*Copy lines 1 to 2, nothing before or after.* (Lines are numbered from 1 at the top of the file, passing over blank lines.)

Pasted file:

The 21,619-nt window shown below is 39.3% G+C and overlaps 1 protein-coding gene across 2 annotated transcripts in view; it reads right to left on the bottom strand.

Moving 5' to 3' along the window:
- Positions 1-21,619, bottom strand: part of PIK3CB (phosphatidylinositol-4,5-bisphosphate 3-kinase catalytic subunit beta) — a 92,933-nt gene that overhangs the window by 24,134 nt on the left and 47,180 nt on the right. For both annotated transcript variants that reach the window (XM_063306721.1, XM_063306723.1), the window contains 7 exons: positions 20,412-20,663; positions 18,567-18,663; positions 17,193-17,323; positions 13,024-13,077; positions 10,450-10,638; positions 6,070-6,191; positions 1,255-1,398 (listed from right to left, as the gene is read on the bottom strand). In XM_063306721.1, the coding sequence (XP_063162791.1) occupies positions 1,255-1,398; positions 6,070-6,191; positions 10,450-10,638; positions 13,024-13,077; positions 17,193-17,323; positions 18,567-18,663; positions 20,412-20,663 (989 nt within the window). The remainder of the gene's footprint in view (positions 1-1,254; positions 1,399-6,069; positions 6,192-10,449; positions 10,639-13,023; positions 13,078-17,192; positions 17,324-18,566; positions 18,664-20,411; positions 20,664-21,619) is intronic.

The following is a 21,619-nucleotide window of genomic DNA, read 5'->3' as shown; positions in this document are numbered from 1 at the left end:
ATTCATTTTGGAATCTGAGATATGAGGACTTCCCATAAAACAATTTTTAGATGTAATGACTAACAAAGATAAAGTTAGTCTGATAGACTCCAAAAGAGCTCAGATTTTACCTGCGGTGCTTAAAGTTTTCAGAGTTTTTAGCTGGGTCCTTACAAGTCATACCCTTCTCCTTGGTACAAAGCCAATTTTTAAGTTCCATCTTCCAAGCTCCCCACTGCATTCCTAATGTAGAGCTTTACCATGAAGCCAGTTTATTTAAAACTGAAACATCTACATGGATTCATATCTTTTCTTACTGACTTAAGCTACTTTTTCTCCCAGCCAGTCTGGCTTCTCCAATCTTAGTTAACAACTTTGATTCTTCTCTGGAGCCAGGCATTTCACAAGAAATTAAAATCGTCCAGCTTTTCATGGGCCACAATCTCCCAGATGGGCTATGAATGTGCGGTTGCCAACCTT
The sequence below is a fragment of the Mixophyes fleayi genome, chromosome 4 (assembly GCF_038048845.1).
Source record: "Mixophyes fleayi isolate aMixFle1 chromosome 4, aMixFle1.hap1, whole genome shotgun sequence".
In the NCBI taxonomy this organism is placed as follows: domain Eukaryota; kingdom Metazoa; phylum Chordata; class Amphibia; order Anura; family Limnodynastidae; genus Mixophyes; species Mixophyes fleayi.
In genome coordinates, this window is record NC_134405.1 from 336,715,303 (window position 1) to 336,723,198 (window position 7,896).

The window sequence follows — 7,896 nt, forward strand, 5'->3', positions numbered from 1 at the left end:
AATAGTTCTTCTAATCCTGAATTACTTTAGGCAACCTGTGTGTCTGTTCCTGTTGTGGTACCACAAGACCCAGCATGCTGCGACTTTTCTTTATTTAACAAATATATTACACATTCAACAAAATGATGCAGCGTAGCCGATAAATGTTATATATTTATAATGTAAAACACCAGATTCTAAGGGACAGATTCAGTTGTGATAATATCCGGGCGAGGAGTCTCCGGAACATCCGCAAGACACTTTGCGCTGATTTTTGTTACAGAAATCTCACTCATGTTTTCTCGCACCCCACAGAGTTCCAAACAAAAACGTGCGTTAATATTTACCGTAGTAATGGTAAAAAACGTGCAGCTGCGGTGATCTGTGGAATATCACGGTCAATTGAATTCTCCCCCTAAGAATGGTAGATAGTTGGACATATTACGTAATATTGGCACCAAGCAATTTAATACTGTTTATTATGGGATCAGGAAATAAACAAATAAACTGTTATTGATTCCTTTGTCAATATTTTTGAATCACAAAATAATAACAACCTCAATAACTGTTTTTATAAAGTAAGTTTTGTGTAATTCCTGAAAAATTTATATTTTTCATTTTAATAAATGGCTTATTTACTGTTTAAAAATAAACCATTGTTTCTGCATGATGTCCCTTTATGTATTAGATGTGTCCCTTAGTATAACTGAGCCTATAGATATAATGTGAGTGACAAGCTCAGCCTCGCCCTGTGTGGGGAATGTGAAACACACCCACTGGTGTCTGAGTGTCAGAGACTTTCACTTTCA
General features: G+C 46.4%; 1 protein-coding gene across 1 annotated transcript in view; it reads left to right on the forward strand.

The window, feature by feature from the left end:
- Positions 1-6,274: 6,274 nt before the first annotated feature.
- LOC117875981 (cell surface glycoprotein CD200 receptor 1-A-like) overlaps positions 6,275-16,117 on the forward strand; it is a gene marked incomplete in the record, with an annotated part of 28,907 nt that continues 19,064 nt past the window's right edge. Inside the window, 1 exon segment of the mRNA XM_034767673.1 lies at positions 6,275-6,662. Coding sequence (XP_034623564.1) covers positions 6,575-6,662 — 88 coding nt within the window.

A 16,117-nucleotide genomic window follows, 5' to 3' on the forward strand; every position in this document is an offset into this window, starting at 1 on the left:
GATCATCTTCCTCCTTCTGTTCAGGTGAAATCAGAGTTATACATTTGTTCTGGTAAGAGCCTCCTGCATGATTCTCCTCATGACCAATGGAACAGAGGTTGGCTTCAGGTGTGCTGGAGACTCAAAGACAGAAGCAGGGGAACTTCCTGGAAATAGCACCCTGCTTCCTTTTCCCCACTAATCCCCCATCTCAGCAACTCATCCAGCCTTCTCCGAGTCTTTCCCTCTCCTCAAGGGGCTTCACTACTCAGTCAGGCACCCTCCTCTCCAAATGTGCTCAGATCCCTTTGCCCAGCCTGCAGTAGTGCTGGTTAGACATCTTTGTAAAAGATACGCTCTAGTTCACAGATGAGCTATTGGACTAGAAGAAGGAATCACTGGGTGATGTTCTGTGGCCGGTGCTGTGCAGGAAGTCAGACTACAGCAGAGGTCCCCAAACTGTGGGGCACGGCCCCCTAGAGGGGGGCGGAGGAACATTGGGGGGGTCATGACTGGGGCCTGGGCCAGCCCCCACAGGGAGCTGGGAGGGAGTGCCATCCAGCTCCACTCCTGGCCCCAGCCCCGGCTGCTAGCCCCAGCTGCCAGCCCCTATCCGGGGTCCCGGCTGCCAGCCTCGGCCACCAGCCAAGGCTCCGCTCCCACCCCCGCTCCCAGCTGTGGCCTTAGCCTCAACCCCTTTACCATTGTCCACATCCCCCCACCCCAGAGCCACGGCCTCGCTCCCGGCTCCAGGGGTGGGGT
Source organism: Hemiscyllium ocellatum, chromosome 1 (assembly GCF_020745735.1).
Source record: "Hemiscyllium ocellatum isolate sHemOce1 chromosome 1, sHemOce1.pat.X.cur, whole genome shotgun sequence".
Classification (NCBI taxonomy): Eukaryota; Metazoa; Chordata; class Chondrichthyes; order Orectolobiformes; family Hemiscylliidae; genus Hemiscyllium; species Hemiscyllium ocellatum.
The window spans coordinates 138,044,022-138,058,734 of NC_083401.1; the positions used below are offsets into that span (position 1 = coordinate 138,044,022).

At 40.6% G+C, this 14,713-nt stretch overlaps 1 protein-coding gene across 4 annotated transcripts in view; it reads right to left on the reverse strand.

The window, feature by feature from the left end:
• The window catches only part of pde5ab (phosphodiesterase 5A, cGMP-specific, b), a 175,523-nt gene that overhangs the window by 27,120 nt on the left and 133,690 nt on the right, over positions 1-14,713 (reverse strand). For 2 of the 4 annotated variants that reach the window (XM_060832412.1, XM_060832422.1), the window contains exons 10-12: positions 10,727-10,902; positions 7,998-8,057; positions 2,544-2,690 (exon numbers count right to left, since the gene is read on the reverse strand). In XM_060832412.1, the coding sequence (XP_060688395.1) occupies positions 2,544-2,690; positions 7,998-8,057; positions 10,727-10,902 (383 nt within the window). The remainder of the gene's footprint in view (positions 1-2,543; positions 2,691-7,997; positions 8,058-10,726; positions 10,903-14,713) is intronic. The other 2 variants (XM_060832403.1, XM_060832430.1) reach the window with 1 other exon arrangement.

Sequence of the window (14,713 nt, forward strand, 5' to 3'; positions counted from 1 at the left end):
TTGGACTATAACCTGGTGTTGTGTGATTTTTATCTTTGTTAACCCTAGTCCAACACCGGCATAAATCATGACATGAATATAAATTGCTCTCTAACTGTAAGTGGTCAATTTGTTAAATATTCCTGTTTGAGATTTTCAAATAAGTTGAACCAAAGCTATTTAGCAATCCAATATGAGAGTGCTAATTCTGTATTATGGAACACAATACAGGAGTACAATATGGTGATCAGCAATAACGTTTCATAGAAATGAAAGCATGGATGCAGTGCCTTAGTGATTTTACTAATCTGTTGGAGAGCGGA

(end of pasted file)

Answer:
The 21,619-nt window shown below is 39.3% G+C and overlaps 1 protein-coding gene across 2 annotated transcripts in view; it reads right to left on the bottom strand.

Moving 5' to 3' along the window: